REMEMBER: I clean wound heals better and faster
You have arch bars secured to your teeth with wires. Any sharp wires that irritate the inside of your lips and cheeks can be covered with a small pinch of soft wax. This wax is available at the time of hospital discharge, and the nurses in our office can supply you with additional wax as needed. Remove all of the wax at least once a day before brushing. If you break or loosen any wires, please contact the office so that the wires can be replaced or adjusted.
Your fracture(s) may have been repaired using small bone plates and screws. This hardware is designed to be left in place indefinitely. Occasionally because of irritation of overlying gum tissue or skin, a plate may need to be removed. This can usually be done as an outpatient procedure.
Nasal stuffiness is especially bothersome when the jaws are wired closed. Stuffiness should be initially treated with Afrin nasal spray. If this does not clear the nose, then you should contact our office. Occasionally, a person with nasal stuffiness and jaws wired closed may experience some shortness of breath. While the Afrin is allowed to work, the shortness of breath can be very easily relieved by holding the lips and cheeks away from the teeth with a spoon handle, tooth brush or other such object. This maneuver will improve mouth breathing until the nose can be cleared. You should use a bedside humidifier at night while your mouth is wired closed. Please contact your surgeon if you have nasal stuffiness that is not relieved by the nasal spray.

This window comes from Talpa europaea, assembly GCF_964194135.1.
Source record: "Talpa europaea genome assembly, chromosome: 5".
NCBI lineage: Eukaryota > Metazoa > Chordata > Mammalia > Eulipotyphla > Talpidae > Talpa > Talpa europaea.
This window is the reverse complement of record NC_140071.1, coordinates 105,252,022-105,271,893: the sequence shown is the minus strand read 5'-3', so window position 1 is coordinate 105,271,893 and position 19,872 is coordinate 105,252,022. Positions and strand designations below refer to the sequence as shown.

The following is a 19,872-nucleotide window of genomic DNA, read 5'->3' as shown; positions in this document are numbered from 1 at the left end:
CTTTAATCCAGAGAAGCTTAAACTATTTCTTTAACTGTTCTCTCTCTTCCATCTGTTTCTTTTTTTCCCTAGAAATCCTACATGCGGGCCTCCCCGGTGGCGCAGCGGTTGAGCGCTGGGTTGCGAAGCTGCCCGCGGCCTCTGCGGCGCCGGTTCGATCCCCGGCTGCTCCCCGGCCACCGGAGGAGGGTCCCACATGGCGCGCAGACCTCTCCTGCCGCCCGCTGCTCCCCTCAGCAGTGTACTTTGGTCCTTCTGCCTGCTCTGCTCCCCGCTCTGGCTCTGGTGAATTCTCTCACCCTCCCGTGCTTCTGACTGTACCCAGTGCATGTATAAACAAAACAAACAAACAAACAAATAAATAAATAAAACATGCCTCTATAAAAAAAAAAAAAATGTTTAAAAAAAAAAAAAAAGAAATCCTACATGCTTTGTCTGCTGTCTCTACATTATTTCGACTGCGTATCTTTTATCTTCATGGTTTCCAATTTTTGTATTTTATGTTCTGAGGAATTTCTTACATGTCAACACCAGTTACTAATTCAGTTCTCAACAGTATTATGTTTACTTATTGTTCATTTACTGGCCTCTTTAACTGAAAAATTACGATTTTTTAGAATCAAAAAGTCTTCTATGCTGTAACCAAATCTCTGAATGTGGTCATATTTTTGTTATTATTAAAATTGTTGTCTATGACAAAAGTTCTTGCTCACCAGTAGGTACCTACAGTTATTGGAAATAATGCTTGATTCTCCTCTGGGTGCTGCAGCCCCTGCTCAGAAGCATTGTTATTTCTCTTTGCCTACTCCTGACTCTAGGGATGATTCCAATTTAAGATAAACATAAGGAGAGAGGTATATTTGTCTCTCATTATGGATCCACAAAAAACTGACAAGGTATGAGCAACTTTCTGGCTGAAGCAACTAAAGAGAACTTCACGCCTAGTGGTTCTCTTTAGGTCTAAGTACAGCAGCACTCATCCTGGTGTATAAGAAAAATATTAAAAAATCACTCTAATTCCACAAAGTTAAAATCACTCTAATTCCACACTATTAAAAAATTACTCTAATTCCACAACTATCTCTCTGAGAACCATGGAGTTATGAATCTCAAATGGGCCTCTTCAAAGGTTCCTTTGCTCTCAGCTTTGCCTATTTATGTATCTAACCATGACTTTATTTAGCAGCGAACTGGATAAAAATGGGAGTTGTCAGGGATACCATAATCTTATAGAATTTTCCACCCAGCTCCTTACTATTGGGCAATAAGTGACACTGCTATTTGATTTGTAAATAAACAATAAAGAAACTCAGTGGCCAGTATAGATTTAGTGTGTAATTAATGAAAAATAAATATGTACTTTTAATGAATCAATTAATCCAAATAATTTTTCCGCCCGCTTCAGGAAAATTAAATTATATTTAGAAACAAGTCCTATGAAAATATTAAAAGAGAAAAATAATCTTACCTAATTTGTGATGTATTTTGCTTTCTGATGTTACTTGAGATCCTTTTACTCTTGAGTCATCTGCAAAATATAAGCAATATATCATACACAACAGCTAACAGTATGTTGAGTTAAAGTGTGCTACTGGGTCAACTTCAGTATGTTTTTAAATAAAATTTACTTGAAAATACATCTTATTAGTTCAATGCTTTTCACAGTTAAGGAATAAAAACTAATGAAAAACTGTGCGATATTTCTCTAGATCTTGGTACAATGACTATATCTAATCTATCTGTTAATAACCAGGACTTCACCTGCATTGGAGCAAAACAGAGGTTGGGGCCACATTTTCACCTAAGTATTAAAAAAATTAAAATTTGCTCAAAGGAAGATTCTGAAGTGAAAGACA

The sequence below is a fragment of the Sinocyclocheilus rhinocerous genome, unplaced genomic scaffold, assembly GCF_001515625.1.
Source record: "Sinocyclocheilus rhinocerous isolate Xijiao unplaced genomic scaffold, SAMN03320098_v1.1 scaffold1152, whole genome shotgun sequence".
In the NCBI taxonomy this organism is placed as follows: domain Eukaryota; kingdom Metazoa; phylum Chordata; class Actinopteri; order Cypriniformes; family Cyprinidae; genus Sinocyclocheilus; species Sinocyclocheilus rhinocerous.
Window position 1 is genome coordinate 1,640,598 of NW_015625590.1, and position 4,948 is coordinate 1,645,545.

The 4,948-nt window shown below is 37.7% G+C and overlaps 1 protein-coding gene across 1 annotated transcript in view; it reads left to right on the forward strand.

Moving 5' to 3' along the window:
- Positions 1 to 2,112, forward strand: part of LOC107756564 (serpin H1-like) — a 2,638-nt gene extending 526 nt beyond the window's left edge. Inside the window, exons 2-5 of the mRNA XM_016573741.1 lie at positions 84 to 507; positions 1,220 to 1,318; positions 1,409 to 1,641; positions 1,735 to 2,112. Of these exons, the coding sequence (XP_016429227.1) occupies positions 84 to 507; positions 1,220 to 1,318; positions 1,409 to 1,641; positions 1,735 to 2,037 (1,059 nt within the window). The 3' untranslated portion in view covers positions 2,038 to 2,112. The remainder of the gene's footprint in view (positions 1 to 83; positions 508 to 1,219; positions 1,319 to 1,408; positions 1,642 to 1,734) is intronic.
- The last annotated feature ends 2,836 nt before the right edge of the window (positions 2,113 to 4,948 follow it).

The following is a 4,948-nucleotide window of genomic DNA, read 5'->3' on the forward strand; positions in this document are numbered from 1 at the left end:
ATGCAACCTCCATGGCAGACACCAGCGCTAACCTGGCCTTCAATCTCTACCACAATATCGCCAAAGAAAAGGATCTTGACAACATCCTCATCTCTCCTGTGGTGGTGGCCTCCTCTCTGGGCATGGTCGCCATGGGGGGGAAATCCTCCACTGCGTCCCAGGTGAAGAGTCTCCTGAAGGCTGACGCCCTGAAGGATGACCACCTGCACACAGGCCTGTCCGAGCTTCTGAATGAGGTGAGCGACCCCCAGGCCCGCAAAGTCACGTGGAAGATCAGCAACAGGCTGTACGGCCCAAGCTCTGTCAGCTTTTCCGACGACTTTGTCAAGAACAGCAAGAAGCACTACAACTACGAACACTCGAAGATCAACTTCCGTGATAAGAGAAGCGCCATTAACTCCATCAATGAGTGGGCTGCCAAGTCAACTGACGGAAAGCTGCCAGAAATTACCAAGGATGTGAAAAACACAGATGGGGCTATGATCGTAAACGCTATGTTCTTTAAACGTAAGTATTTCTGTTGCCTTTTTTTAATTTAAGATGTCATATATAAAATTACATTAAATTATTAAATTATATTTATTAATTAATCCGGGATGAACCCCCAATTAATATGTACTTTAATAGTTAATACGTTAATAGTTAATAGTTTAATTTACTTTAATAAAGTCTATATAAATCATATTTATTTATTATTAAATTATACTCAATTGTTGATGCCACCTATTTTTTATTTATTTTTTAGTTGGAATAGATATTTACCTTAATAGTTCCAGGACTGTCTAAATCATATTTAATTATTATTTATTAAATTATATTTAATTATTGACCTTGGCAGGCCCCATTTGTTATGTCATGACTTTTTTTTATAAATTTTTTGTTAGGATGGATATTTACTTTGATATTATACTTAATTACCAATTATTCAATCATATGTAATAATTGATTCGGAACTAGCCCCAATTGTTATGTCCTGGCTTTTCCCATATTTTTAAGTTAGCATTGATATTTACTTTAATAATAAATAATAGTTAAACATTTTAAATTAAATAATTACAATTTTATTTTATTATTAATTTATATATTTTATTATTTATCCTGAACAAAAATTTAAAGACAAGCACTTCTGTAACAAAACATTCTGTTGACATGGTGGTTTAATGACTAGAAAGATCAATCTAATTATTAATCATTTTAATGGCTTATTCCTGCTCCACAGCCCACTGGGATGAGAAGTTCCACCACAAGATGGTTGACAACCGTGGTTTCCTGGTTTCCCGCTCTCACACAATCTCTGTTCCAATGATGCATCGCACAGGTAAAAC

If other injuries allow, you may do anything that you feel up to with the exception that you should not swim until the wires holding your jaws closed have been removed. Jogging or aerobics may lead to some increase in pain and should be limited to that amount that is easily tolerated. You may return to work when you feel up to it. If you have any questions about your activity and work, please discuss them with your doctor/nurse.
Jaw Opening Exercises: